Stamping out the cycle of unemployment and re-offending by improving offenders' skills and qualifications will be a "key purpose" of the prison service under reforms planned by education ministers.
Skills minister Phil Hope said he wanted to see "employers engaging with the prison service, providing training while people are in prison and then guaranteeing them a job at the end of it".
The prison service must aim to make acquiring the skills to get a job a priority because employment reduces re-offending, he said.
The reform programme will be published by the Department for Education and Skills, the Home Office and the Department for Work and Pensions.
In March, a report by the education and skills select committee in the House of Commons called for better integration of education, training and work regimes in prisons. It is due to appear in a green paper later this year.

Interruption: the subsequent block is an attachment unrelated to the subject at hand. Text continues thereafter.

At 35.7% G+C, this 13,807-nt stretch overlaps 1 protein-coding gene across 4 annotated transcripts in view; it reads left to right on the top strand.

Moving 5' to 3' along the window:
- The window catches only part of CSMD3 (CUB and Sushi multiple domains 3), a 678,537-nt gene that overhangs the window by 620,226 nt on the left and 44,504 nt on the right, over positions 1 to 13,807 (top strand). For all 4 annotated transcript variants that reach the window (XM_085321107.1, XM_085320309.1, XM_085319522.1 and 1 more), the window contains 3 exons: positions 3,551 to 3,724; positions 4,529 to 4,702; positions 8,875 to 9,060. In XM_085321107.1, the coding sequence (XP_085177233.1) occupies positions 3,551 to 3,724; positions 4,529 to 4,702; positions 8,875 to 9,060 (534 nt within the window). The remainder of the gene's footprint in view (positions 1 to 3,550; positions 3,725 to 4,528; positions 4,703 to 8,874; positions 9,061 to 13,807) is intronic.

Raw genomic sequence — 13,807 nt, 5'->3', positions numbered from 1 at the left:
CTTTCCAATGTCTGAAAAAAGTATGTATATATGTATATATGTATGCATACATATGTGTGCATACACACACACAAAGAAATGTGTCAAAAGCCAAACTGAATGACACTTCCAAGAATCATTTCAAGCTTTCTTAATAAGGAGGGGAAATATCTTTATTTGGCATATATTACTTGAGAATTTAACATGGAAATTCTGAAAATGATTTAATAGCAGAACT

The report highlighted the Young Offender Programme run by National Grid, which delivers industry-standard training to prisoners linked to job opportunities in the gas industry on their release.
It has trained more than 140 offenders so far and succeeded in cutting re-offending rates to just 7 per cent. The programme is being introduced in 15 prisons.
More than 50 companies have attended briefing events on the scheme, with commitments received from the engineering, construction, transport and utility sectors.